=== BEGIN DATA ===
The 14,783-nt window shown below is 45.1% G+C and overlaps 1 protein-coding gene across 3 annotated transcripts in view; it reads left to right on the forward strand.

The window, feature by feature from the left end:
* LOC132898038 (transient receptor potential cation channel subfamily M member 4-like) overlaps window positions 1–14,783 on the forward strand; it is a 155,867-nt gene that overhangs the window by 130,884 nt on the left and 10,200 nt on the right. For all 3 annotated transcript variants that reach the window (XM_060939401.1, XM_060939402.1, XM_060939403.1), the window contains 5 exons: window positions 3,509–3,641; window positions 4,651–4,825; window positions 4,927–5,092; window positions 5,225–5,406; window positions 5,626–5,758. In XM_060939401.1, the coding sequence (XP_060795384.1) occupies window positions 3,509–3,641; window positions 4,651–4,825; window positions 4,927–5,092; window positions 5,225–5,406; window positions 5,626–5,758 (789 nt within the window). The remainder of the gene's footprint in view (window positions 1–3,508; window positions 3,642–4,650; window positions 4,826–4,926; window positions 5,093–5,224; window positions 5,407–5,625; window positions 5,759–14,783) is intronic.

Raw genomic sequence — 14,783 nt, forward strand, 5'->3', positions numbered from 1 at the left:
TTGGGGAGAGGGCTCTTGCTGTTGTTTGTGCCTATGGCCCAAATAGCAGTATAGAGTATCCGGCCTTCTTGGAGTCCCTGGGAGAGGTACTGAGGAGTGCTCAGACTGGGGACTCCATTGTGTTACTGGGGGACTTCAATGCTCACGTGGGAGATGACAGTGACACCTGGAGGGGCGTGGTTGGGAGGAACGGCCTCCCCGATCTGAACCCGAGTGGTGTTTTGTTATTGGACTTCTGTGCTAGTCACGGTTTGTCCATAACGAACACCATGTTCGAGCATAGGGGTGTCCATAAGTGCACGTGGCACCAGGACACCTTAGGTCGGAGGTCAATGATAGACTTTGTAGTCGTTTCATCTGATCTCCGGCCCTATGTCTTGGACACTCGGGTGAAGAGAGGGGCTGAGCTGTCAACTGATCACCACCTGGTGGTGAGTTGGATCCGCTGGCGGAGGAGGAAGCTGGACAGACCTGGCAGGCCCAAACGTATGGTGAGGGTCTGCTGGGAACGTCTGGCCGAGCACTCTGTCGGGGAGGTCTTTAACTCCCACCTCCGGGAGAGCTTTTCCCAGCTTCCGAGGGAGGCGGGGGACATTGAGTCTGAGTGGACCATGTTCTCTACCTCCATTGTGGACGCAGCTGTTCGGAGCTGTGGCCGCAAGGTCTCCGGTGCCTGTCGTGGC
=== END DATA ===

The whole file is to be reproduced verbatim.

The 14,783-nt window shown below is 45.1% G+C and overlaps 1 protein-coding gene across 3 annotated transcripts in view; it reads left to right on the forward strand.

The window, feature by feature from the left end:
* LOC132898038 (transient receptor potential cation channel subfamily M member 4-like) overlaps window positions 1–14,783 on the forward strand; it is a 155,867-nt gene that overhangs the window by 130,884 nt on the left and 10,200 nt on the right. For all 3 annotated transcript variants that reach the window (XM_060939401.1, XM_060939402.1, XM_060939403.1), the window contains 5 exons: window positions 3,509–3,641; window positions 4,651–4,825; window positions 4,927–5,092; window positions 5,225–5,406; window positions 5,626–5,758. In XM_060939401.1, the coding sequence (XP_060795384.1) occupies window positions 3,509–3,641; window positions 4,651–4,825; window positions 4,927–5,092; window positions 5,225–5,406; window positions 5,626–5,758 (789 nt within the window). The remainder of the gene's footprint in view (window positions 1–3,508; window positions 3,642–4,650; window positions 4,826–4,926; window positions 5,093–5,224; window positions 5,407–5,625; window positions 5,759–14,783) is intronic.

Raw genomic sequence — 14,783 nt, forward strand, 5'->3', positions numbered from 1 at the left:
TTGGGGAGAGGGCTCTTGCTGTTGTTTGTGCCTATGGCCCAAATAGCAGTATAGAGTATCCGGCCTTCTTGGAGTCCCTGGGAGAGGTACTGAGGAGTGCTCAGACTGGGGACTCCATTGTGTTACTGGGGGACTTCAATGCTCACGTGGGAGATGACAGTGACACCTGGAGGGGCGTGGTTGGGAGGAACGGCCTCCCCGATCTGAACCCGAGTGGTGTTTTGTTATTGGACTTCTGTGCTAGTCACGGTTTGTCCATAACGAACACCATGTTCGAGCATAGGGGTGTCCATAAGTGCACGTGGCACCAGGACACCTTAGGTCGGAGGTCAATGATAGACTTTGTAGTCGTTTCATCTGATCTCCGGCCCTATGTCTTGGACACTCGGGTGAAGAGAGGGGCTGAGCTGTCAACTGATCACCACCTGGTGGTGAGTTGGATCCGCTGGCGGAGGAGGAAGCTGGACAGACCTGGCAGGCCCAAACGTATGGTGAGGGTCTGCTGGGAACGTCTGGCCGAGCACTCTGTCGGGGAGGTCTTTAACTCCCACCTCCGGGAGAGCTTTTCCCAGCTTCCGAGGGAGGCGGGGGACATTGAGTCTGAGTGGACCATGTTCTCTACCTCCATTGTGGACGCAGCTGTTCGGAGCTGTGGCCGCAAGGTCTCCGGTGCCTGTCGTGGC